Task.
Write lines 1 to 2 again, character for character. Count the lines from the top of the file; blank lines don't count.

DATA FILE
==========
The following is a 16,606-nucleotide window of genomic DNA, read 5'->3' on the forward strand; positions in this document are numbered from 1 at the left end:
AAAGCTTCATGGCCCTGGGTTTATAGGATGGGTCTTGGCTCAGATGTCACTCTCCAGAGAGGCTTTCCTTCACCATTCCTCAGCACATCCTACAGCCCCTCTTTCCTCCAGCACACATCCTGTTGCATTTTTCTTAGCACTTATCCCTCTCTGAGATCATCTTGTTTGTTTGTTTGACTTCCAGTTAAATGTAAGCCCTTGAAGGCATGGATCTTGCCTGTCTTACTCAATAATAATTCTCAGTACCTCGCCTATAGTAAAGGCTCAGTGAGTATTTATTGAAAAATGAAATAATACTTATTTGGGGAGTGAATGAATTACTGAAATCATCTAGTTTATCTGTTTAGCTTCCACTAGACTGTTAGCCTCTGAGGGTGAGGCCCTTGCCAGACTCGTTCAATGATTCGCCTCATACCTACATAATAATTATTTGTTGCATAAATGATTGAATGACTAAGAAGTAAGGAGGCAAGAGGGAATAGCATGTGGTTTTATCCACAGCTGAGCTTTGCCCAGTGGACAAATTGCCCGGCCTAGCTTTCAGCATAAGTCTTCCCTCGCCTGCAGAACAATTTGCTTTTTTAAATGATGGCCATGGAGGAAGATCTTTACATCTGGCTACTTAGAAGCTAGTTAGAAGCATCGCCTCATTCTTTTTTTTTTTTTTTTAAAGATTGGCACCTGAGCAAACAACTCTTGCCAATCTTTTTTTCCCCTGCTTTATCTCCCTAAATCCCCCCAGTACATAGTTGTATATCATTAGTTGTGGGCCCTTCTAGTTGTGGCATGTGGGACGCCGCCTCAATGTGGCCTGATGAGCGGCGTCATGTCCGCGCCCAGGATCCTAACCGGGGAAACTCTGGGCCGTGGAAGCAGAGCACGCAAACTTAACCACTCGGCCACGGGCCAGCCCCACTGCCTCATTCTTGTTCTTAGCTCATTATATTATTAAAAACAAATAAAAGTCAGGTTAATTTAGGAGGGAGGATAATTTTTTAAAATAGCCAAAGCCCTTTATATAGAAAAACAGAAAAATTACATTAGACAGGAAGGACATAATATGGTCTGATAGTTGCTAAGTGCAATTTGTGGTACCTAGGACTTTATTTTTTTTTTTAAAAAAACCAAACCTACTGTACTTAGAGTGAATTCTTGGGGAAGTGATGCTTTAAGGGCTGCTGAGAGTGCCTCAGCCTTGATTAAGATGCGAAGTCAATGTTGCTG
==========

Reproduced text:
The following is a 16,606-nucleotide window of genomic DNA, read 5'->3' on the forward strand; positions in this document are numbered from 1 at the left end:
AAAGCTTCATGGCCCTGGGTTTATAGGATGGGTCTTGGCTCAGATGTCACTCTCCAGAGAGGCTTTCCTTCACCATTCCTCAGCACATCCTACAGCCCCTCTTTCCTCCAGCACACATCCTGTTGCATTTTTCTTAGCACTTATCCCTCTCTGAGATCATCTTGTTTGTTTGTTTGACTTCCAGTTAAATGTAAGCCCTTGAAGGCATGGATCTTGCCTGTCTTACTCAATAATAATTCTCAGTACCTCGCCTATAGTAAAGGCTCAGTGAGTATTTATTGAAAAATGAAATAATACTTATTTGGGGAGTGAATGAATTACTGAAATCATCTAGTTTATCTGTTTAGCTTCCACTAGACTGTTAGCCTCTGAGGGTGAGGCCCTTGCCAGACTCGTTCAATGATTCGCCTCATACCTACATAATAATTATTTGTTGCATAAATGATTGAATGACTAAGAAGTAAGGAGGCAAGAGGGAATAGCATGTGGTTTTATCCACAGCTGAGCTTTGCCCAGTGGACAAATTGCCCGGCCTAGCTTTCAGCATAAGTCTTCCCTCGCCTGCAGAACAATTTGCTTTTTTAAATGATGGCCATGGAGGAAGATCTTTACATCTGGCTACTTAGAAGCTAGTTAGAAGCATCGCCTCATTCTTTTTTTTTTTTTTTTAAAGATTGGCACCTGAGCAAACAACTCTTGCCAATCTTTTTTTCCCCTGCTTTATCTCCCTAAATCCCCCCAGTACATAGTTGTATATCATTAGTTGTGGGCCCTTCTAGTTGTGGCATGTGGGACGCCGCCTCAATGTGGCCTGATGAGCGGCGTCATGTCCGCGCCCAGGATCCTAACCGGGGAAACTCTGGGCCGTGGAAGCAGAGCACGCAAACTTAACCACTCGGCCACGGGCCAGCCCCACTGCCTCATTCTTGTTCTTAGCTCATTATATTATTAAAAACAAATAAAAGTCAGGTTAATTTAGGAGGGAGGATAATTTTTTAAAATAGCCAAAGCCCTTTATATAGAAAAACAGAAAAATTACATTAGACAGGAAGGACATAATATGGTCTGATAGTTGCTAAGTGCAATTTGTGGTACCTAGGACTTTATTTTTTTTTTTAAAAAAACCAAACCTACTGTACTTAGAGTGAATTCTTGGGGAAGTGATGCTTTAAGGGCTGCTGAGAGTGCCTCAGCCTTGATTAAGATGCGAAGTCAATGTTGCTG